Sep/Oct 2018 • Vol. XL No. 5 Interview |

Below the Real World

Introduction   Over thirty years ago I was introduced to Laurence Lieberman via his poem “The Coral Reef ” in a contemporary American literature class. Even if you’ve never been diving before, there is an excitement to Lieberman’s underwater action—the peril that lay beneath the surface—death waiting in all its beauty, all the metaphors for so many things in life, and within the poem there was the draw of the ocean depths, the documentary of salt-water dangers, the risk when entering a world where he/she doesn’t belong, the seeming inability to pull away and return to the surface. As an experienced spearfisher, Lieberman understood the jeopardy of taking one long breath “… to go deep, to die into life, to lie there in rich / corrosion … breaking down and entering every canal and cell … to every pocket of life.” Lieberman knew better than most that when entering that “pocket of life” it makes one’s life more interesting and survivable. As James Dick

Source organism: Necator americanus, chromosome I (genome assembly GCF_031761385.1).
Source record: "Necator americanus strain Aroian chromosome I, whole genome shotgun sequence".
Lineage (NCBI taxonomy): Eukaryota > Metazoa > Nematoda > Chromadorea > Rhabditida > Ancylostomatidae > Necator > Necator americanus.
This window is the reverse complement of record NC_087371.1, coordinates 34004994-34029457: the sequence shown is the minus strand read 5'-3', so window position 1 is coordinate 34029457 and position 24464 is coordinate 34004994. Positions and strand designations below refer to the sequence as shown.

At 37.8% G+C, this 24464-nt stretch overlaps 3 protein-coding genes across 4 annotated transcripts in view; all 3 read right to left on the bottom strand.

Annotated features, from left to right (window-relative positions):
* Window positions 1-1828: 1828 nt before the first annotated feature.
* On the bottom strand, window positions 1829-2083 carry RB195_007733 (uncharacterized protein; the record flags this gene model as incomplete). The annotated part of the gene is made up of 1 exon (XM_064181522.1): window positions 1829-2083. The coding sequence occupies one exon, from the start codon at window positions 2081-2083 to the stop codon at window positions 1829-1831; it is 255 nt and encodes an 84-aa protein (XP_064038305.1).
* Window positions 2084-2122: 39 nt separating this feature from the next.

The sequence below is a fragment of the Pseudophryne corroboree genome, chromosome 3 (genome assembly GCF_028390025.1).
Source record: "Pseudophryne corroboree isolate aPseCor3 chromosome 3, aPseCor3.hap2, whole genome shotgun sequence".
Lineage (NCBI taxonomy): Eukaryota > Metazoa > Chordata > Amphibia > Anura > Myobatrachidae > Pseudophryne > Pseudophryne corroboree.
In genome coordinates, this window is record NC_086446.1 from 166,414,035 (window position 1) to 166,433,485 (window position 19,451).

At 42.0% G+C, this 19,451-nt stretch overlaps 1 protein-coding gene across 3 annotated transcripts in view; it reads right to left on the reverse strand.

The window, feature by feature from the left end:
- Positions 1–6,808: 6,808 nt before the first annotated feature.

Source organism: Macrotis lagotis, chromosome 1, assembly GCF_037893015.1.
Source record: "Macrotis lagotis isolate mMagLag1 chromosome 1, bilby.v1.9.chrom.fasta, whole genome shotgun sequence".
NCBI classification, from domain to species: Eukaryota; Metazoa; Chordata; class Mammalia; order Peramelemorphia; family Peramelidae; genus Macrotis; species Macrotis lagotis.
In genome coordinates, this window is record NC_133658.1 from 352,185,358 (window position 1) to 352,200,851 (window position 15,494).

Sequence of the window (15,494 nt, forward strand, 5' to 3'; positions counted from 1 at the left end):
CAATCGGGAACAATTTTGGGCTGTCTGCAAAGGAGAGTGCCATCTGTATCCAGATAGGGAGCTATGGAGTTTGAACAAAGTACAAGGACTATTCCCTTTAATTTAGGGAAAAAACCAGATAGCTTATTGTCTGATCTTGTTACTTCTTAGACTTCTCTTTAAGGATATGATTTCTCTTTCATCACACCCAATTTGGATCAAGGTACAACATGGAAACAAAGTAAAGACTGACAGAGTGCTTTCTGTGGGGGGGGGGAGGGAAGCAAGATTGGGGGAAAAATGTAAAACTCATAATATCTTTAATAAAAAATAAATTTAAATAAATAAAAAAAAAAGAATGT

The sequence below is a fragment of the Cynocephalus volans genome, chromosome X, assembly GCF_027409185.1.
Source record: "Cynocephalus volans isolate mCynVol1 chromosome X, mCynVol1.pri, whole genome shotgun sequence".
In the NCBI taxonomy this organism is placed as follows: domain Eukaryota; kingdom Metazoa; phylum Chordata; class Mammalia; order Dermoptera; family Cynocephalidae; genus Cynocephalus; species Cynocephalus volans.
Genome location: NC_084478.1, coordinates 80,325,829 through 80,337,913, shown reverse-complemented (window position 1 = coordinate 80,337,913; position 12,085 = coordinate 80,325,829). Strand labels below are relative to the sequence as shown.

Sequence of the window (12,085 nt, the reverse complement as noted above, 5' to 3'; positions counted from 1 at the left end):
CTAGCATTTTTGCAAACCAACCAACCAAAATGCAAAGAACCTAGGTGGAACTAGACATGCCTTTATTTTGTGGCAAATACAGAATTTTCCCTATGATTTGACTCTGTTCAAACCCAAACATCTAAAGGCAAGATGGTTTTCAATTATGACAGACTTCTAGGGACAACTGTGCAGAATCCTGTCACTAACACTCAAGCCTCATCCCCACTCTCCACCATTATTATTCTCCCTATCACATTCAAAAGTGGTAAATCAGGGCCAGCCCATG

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William Walsh, the author of six books, is the director of the Etowah Valley low-residency MFA program at Reinhardt University. His collection of poems, Fly Fishing in Times Square, recently won the Editor’s Book Prize at Červená Barva Press. His interviews with Rita Dove, Eamon Grennan, and Ursula Le Guin appeared in past issues of the Kenyon Review. Since 1980, he has resided in Atlanta but plans on moving to Ireland or Colorado, depending upon traffic.
Laurence Lieberman's recent books include Flight from the Mother Stone (University of Arkansas Press, 2000), The Regatta in the Skies: Selected Long Poems (University of Georgia Press, 1999), Compass of the Dying (University of Arkansas Press, 1998) and Beyond the Muse of Memory: Essays on Contemporary American Poets (University of Missouri Press, 1995).

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